India will commemorate one billion jabs with a song and a film.
Song/film Mughal Red Fort
India is on track to give one billion Covid-19 vaccine doses by early Thursday, marking a key milestone despite a sluggish start, even as a recent decrease in immunizations concerns the government and healthcare professionals.
Health Minister Mansukh Mandaviya will premiere a song and an audio-visual film in New Delhi’s Mughal-era Red Fort at midday to “honour the momentous milestone,” according to his ministry.
“I appeal to all unvaccinated Indians to get their immunizations as soon as possible and contribute to our historic golden vaccination journey,” Mandaviya wrote on Twitter.
Indian Prime Minister Narendra Modi also congratulated the winner on Twitter.
The AstraZeneca vaccine, manufactured locally by the Serum Institute of India, has been used in over 90% of the country’s immunizations. Trending Now: Pitbull’s amazing concert in Riyadh Season 2021 was watched by 250,000 people.
The government intends to vaccinate all 944 million people in India this year. As of today, 75% of them have received at least one dosage, and 31% have received two.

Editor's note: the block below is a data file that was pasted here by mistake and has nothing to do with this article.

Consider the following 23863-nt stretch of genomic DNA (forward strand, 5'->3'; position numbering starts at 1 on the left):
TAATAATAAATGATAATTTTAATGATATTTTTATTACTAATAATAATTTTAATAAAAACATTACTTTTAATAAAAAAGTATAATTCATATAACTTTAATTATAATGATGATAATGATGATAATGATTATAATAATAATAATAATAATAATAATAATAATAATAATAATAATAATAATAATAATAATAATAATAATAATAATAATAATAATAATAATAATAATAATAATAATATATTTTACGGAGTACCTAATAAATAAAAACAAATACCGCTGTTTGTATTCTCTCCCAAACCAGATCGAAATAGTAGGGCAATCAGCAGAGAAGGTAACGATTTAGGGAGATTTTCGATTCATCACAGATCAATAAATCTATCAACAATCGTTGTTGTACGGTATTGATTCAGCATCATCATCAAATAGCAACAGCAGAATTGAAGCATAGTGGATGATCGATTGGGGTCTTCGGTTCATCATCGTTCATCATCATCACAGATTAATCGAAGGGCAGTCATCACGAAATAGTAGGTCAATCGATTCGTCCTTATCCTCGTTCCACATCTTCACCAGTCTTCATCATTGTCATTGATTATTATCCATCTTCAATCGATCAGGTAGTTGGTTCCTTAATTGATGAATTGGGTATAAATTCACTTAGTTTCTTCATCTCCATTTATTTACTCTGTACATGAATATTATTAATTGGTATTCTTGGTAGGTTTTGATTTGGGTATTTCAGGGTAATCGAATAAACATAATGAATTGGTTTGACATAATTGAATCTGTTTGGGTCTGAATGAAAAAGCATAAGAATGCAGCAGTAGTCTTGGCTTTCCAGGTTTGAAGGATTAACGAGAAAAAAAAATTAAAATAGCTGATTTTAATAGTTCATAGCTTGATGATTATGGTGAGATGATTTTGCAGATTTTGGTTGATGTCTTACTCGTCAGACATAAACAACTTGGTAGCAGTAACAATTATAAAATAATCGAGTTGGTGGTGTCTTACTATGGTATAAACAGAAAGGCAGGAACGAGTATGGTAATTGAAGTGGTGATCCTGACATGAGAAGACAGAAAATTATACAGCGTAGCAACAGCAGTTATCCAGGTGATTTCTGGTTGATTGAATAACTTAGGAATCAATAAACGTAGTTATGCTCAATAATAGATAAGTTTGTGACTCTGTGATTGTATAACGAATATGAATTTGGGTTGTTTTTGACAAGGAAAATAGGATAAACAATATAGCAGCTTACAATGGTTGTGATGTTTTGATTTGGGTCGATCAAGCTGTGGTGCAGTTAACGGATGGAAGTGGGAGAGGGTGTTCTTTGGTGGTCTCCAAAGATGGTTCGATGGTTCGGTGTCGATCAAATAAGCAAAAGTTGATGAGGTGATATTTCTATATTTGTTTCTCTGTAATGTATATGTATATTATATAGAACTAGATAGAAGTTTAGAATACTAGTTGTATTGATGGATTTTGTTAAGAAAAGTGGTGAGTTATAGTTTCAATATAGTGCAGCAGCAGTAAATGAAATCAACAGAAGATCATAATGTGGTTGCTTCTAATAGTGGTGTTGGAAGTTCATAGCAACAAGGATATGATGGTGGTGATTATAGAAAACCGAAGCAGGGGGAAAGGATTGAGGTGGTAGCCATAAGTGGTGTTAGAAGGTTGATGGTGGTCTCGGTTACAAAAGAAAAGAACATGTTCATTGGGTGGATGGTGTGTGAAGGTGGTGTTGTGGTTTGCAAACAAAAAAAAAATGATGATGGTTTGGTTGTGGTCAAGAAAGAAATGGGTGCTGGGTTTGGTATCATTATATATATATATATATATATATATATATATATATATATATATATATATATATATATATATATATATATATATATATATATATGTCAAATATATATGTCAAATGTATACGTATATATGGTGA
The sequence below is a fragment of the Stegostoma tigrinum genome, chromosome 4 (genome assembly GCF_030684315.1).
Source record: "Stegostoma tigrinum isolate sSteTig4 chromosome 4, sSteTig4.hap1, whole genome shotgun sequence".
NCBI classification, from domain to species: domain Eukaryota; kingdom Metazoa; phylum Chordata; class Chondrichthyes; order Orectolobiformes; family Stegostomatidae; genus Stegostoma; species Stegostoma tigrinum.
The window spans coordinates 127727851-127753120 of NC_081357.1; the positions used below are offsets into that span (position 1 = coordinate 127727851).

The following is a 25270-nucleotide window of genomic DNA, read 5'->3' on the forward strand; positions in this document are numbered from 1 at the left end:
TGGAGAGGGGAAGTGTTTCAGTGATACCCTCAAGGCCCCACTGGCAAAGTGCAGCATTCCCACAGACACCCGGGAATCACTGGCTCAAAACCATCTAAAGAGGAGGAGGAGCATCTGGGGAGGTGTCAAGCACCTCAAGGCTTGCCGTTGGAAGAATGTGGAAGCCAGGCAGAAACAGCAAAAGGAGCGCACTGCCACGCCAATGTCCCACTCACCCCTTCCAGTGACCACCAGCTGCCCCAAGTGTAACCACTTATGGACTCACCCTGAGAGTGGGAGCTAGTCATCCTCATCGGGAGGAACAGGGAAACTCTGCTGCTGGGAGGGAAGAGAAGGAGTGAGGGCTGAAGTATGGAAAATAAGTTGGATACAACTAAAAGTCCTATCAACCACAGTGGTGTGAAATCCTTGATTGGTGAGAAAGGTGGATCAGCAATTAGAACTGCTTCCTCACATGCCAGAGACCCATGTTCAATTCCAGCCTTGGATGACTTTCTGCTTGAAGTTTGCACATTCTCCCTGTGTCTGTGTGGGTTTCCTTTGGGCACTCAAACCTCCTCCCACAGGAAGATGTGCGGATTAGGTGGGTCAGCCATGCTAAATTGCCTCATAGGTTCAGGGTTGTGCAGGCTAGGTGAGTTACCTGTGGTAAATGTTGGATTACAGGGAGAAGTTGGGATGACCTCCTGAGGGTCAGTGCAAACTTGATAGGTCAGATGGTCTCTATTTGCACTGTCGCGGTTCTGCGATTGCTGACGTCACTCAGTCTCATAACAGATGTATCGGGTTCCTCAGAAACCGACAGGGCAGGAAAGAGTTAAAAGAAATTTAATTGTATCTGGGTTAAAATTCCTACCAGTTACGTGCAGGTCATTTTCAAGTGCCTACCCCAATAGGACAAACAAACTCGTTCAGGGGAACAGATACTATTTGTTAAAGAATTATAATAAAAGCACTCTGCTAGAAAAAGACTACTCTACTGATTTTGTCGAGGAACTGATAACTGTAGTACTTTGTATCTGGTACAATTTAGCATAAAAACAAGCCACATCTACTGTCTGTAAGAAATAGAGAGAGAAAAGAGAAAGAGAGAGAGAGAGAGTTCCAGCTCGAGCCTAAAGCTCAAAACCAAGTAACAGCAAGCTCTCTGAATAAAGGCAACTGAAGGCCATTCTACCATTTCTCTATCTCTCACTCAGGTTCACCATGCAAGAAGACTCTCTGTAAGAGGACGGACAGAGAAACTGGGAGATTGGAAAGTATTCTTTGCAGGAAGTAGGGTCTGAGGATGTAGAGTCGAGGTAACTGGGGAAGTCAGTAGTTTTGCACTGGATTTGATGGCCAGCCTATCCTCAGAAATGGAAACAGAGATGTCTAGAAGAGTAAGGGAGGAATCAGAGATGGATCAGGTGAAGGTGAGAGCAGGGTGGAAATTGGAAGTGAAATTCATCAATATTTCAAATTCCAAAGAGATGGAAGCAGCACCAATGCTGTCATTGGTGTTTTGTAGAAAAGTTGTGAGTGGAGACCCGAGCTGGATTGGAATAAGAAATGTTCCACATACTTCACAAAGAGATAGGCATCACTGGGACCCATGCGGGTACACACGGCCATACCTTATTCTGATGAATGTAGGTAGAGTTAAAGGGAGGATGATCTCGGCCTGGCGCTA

So far, India has reported 34.1 million Covid-19 cases and over 452,000 fatalities, the majority of which occurred during a second wave of Delta variant infections that swept through the nation between April and May.
Despite ample supplies, a “significant percentage” of patients in India had not taken their second dosage by the due date, the health ministry said on Tuesday, as new infections plummeted to their lowest level since early March.
Daily injections have averaged 5 million this month, a sixth of the peak in September, despite states sitting on record supplies of more than 100 million as local production of the AstraZeneca vaccine increases.
Despite the present low number of illnesses, ministry officials have urged people to be vaccinated as soon as possible, especially since the holiday season implies family reunions and mass shopping, boosting the danger of a fresh wave of infections. Watch More: Gulf Tech & News.